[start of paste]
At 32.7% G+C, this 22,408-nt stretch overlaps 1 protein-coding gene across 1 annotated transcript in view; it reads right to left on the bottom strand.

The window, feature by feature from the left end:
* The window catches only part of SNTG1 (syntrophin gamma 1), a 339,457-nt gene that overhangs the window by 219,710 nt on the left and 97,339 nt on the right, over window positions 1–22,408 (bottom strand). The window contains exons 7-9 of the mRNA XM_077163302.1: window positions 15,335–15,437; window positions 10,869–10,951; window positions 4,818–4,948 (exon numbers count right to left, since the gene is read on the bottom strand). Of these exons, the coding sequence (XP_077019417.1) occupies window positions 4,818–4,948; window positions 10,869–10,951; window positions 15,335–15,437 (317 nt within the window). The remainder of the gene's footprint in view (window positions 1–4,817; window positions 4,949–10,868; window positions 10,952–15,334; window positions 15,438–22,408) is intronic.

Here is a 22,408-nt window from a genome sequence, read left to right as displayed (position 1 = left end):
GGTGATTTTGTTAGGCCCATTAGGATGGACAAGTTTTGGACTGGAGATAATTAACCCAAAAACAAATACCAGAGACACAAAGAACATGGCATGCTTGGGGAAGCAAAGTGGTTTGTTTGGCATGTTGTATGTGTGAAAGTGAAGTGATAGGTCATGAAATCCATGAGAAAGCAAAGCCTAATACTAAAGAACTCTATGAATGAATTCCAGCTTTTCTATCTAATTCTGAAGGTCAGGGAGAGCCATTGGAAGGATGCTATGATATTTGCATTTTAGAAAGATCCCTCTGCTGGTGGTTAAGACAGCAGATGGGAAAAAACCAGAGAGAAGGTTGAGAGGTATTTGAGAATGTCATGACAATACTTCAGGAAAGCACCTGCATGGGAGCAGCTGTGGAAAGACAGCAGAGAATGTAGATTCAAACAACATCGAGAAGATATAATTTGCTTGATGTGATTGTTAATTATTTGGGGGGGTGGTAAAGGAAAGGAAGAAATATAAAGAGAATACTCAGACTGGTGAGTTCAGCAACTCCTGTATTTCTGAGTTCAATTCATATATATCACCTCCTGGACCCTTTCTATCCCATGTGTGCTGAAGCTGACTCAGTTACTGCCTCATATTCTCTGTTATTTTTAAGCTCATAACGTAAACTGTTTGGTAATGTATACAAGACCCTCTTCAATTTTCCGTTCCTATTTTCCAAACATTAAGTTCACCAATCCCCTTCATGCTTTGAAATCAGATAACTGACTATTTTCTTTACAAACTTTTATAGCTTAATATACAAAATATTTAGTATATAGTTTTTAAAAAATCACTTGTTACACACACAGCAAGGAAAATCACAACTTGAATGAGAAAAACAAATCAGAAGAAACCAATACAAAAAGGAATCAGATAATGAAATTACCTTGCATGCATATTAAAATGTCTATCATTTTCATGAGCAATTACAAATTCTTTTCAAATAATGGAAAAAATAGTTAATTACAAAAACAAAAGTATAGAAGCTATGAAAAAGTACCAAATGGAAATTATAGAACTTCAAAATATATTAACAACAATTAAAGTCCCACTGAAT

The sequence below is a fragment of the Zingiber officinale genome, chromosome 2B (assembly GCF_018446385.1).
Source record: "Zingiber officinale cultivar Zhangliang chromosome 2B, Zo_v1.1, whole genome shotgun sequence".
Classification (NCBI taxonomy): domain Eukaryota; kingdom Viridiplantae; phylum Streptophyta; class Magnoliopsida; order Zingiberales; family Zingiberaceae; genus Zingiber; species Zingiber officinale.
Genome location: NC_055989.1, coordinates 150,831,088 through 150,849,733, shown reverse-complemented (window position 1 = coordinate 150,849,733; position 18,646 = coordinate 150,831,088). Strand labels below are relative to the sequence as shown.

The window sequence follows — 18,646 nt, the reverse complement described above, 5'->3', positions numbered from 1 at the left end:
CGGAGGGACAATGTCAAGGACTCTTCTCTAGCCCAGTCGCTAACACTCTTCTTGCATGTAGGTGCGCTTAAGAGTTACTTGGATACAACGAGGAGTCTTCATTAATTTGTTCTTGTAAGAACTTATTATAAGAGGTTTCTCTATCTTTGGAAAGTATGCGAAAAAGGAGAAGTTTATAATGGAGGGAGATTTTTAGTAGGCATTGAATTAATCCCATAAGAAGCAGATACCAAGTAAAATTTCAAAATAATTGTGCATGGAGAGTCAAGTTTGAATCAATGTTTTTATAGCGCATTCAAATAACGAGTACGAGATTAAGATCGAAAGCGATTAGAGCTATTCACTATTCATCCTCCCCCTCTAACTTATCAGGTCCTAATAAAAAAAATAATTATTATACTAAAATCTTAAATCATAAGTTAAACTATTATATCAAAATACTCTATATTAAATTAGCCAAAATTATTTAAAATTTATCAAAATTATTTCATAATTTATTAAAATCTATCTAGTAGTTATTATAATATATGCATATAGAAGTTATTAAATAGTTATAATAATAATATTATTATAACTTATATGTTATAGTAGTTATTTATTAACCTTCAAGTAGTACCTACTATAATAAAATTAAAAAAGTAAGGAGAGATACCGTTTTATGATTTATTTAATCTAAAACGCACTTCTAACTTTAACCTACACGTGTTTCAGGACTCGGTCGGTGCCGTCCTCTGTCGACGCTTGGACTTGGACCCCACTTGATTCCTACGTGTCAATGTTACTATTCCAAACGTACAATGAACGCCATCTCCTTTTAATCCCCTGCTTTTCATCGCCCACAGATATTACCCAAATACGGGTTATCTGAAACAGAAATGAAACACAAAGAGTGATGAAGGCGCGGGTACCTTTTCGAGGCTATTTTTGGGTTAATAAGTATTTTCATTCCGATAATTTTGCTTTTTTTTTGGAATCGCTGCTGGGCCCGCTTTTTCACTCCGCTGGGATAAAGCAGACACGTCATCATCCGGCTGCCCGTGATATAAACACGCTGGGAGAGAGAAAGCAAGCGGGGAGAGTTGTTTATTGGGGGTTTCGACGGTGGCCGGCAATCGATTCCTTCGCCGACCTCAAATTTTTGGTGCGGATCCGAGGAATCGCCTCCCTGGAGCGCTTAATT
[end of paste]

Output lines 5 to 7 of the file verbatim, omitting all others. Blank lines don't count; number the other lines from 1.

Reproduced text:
GGTGATTTTGTTAGGCCCATTAGGATGGACAAGTTTTGGACTGGAGATAATTAACCCAAAAACAAATACCAGAGACACAAAGAACATGGCATGCTTGGGGAAGCAAAGTGGTTTGTTTGGCATGTTGTATGTGTGAAAGTGAAGTGATAGGTCATGAAATCCATGAGAAAGCAAAGCCTAATACTAAAGAACTCTATGAATGAATTCCAGCTTTTCTATCTAATTCTGAAGGTCAGGGAGAGCCATTGGAAGGATGCTATGATATTTGCATTTTAGAAAGATCCCTCTGCTGGTGGTTAAGACAGCAGATGGGAAAAAACCAGAGAGAAGGTTGAGAGGTATTTGAGAATGTCATGACAATACTTCAGGAAAGCACCTGCATGGGAGCAGCTGTGGAAAGACAGCAGAGAATGTAGATTCAAACAACATCGAGAAGATATAATTTGCTTGATGTGATTGTTAATTATTTGGGGGGGTGGTAAAGGAAAGGAAGAAATATAAAGAGAATACTCAGACTGGTGAGTTCAGCAACTCCTGTATTTCTGAGTTCAATTCATATATATCACCTCCTGGACCCTTTCTATCCCATGTGTGCTGAAGCTGACTCAGTTACTGCCTCATATTCTCTGTTATTTTTAAGCTCATAACGTAAACTGTTTGGTAATGTATACAAGACCCTCTTCAATTTTCCGTTCCTATTTTCCAAACATTAAGTTCACCAATCCCCTTCATGCTTTGAAATCAGATAACTGACTATTTTCTTTACAAACTTTTATAGCTTAATATACAAAATATTTAGTATATAGTTTTTAAAAAATCACTTGTTACACACACAGCAAGGAAAATCACAACTTGAATGAGAAAAACAAATCAGAAGAAACCAATACAAAAAGGAATCAGATAATGAAATTACCTTGCATGCATATTAAAATGTCTATCATTTTCATGAGCAATTACAAATTCTTTTCAAATAATGGAAAAAATAGTTAATTACAAAAACAAAAGTATAGAAGCTATGAAAAAGTACCAAATGGAAATTATAGAACTTCAAAATATATTAACAACAATTAAAGTCCCACTGAAT

The sequence below is a fragment of the Zingiber officinale genome, chromosome 2B (assembly GCF_018446385.1).
Source record: "Zingiber officinale cultivar Zhangliang chromosome 2B, Zo_v1.1, whole genome shotgun sequence".